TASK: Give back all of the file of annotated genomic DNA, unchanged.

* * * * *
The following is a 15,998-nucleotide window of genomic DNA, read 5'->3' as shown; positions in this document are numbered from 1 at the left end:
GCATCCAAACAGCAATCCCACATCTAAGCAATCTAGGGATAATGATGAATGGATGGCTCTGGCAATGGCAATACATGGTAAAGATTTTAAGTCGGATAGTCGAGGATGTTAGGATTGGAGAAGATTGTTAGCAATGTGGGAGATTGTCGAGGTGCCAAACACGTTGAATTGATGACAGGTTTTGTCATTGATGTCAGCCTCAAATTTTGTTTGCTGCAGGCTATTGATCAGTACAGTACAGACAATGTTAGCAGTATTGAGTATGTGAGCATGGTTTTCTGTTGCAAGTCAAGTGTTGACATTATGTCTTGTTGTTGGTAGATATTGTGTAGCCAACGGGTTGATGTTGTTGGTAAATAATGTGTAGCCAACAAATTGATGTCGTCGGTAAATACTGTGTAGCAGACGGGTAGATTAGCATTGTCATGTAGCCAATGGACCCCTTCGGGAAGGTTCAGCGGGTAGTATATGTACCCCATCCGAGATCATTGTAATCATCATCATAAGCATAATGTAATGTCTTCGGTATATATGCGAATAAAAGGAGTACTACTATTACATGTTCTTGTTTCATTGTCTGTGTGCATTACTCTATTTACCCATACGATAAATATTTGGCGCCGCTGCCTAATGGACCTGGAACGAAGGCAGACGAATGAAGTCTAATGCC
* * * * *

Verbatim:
The following is a 15,998-nucleotide window of genomic DNA, read 5'->3' as shown; positions in this document are numbered from 1 at the left end:
GCATCCAAACAGCAATCCCACATCTAAGCAATCTAGGGATAATGATGAATGGATGGCTCTGGCAATGGCAATACATGGTAAAGATTTTAAGTCGGATAGTCGAGGATGTTAGGATTGGAGAAGATTGTTAGCAATGTGGGAGATTGTCGAGGTGCCAAACACGTTGAATTGATGACAGGTTTTGTCATTGATGTCAGCCTCAAATTTTGTTTGCTGCAGGCTATTGATCAGTACAGTACAGACAATGTTAGCAGTATTGAGTATGTGAGCATGGTTTTCTGTTGCAAGTCAAGTGTTGACATTATGTCTTGTTGTTGGTAGATATTGTGTAGCCAACGGGTTGATGTTGTTGGTAAATAATGTGTAGCCAACAAATTGATGTCGTCGGTAAATACTGTGTAGCAGACGGGTAGATTAGCATTGTCATGTAGCCAATGGACCCCTTCGGGAAGGTTCAGCGGGTAGTATATGTACCCCATCCGAGATCATTGTAATCATCATCATAAGCATAATGTAATGTCTTCGGTATATATGCGAATAAAAGGAGTACTACTATTACATGTTCTTGTTTCATTGTCTGTGTGCATTACTCTATTTACCCATACGATAAATATTTGGCGCCGCTGCCTAATGGACCTGGAACGAAGGCAGACGAATGAAGTCTAATGCC